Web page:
It wasn’t that long ago that enterprises housed their critical business applications exclusively in their own networks of servers and client PCs. Monitoring and troubleshooting performance issues, such as latency, was easy to implement.
Although network monitoring and diagnostics tools have greatly improved, the introduction of a multitude of interconnected SaaS applications and cloud-hosted services has greatly complicated typical network configuration, which can have a negative impact.
As companies outsource more and more applications and data hosting to external providers, this introduces weaker and weaker links into the network. SaaS services are generally reliable, but without a dedicated connection, they can only be as good as the Internet connection they use.
From a network management perspective, the secondary issue with externally hosted apps and services is that the IT team has less control and visibility, making it more difficult for service providers to stay within their service level agreements (SLAs).
Monitoring network traffic and troubleshooting within the relatively controlled environment of an enterprise headquarters, is manageable for most IT teams.
But for organizations based on a distributed business model, with multiple branch offices or employees in remote locations, using dedicated MPLS lines quickly leads to high costs.
When you consider that traffic from applications like Salesforce, Skype for Business, Office 365, Citrix and others, typically bypass the main office, it’s not surprising that latency is becoming more common and increasingly difficult to troubleshoot.
One of the first victims of latency is VoIP call quality, which manifests itself in unnatural delays in phone calls. However, with the explosive growth of VoIP and other UCaaS applications, this problem will continue to grow.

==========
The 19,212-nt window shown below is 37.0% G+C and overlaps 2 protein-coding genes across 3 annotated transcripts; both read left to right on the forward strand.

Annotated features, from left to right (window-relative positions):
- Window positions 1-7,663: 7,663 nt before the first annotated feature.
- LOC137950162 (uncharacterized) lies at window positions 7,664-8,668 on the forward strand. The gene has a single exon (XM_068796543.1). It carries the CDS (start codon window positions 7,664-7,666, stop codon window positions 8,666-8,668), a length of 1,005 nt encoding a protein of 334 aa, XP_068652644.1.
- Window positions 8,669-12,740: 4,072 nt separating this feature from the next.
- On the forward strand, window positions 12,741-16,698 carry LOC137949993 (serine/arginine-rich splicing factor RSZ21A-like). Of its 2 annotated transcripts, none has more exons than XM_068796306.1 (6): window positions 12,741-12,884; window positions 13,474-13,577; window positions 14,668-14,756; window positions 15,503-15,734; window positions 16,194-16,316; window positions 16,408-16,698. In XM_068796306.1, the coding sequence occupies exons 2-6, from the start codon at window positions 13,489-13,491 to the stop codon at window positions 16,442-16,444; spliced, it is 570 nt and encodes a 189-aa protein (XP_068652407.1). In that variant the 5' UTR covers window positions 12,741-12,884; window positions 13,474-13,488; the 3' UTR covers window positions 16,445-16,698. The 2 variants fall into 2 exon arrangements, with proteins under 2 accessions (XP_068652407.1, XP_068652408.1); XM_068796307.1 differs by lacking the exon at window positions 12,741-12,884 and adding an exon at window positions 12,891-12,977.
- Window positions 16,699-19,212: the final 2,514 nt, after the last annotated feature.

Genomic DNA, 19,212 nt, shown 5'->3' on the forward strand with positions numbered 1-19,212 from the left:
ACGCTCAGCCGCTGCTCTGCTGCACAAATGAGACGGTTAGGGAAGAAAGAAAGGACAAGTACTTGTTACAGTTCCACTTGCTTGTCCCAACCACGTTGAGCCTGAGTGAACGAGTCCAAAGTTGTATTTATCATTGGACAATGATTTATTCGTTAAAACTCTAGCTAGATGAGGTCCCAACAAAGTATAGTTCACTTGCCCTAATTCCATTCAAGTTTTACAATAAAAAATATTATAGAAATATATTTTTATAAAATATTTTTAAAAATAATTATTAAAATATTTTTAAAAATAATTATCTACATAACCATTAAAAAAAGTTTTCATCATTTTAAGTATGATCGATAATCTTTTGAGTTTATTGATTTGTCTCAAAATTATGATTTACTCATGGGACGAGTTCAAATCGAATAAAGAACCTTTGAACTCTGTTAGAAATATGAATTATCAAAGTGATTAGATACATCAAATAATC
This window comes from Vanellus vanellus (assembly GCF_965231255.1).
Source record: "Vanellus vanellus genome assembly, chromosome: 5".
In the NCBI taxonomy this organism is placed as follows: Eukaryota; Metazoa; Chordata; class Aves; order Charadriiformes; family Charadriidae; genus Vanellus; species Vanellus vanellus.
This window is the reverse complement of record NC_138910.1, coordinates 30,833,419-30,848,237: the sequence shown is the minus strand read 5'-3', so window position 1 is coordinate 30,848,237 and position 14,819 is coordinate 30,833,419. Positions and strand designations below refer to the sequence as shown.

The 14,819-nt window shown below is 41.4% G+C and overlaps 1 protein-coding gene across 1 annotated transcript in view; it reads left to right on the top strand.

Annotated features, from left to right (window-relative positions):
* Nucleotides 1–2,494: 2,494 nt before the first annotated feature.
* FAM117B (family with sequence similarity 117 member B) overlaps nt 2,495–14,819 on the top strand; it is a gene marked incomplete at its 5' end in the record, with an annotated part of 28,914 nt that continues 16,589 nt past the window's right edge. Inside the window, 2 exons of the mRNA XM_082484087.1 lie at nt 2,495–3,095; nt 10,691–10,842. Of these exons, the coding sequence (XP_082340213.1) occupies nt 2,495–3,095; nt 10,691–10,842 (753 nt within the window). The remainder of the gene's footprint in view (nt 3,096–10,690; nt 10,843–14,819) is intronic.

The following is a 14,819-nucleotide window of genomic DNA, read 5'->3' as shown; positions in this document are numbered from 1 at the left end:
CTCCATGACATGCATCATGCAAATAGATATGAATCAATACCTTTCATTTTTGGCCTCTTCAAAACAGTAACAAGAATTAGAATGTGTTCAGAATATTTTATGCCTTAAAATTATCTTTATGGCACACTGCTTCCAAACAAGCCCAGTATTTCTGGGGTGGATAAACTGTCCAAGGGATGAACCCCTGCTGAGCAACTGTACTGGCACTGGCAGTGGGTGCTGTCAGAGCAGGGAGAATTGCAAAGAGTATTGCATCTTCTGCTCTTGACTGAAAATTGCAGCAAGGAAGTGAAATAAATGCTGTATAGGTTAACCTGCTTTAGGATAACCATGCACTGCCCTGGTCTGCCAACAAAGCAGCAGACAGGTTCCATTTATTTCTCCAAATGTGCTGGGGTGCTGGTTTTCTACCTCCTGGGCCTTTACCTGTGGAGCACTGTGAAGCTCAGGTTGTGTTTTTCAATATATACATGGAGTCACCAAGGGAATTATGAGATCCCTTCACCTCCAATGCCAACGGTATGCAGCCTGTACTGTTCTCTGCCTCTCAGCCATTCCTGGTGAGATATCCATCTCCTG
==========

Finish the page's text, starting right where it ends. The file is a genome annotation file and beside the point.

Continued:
Another area where latency takes its toll is data transfer speeds. This can lead to a number of problems, especially when transferring or copying large data files or medical records from one location to another.
Latency can also be an issue for large data transactions, such as database replication, as more time is required to perform routine activities.
Impact of decentralized networks and SaaS
With so many connections to the Internet, from so many locations, it makes sense for enterprise network performance monitoring to be done out of the data center. One of the best approaches is to find tools that monitor connections at all remote sites.
Most of us use applications like Outlook, Word and Excel almost every day. If we’re using Office 365, those applications are likely configured to connect to Azure, not the enterprise data center.
If the IT team doesn’t monitor network performance directly at the branch office, they completely lose sight of the user experience (UX) at that location. You may think the network is working fine, when in fact users are frustrated because of a previously undiagnosed problem.
When traffic from SaaS providers and other cloud-based storage providers is routed to and from an enterprise, it can be negatively impacted by jitter, trace route, and sometimes compute speed.
This means that latency becomes a very serious limitation for end users and customers. Working with vendors that are close to the data needed is one way to minimize potential issues due to distance. But even in a parallel process, you may have thousands or millions of connections trying to get through at once. Although this results in a rather small delay, they build up and become larger over long distances.
Is machine learning the answer to high network latency?
It used to be that each IT team could define and monitor clear network paths between its enterprise and data center. They could control and regulate applications running on internal systems because all data was installed and hosted locally without accessing the cloud.
This level of control provided better insight into issues such as latency and allowed them to quickly diagnose and fix any problems that may arise.
Almost ten years later, the proliferation of SaaS applications and cloud services has now complicated network performance diagnostics to the point where new measures are needed.
What is the cause of this trend? The simple answer is added complexity, distance and lack of visibility. When an organization transfers its data or applications to an external provider instead of hosting them locally, this effectively adds a third party into the mix of network variables.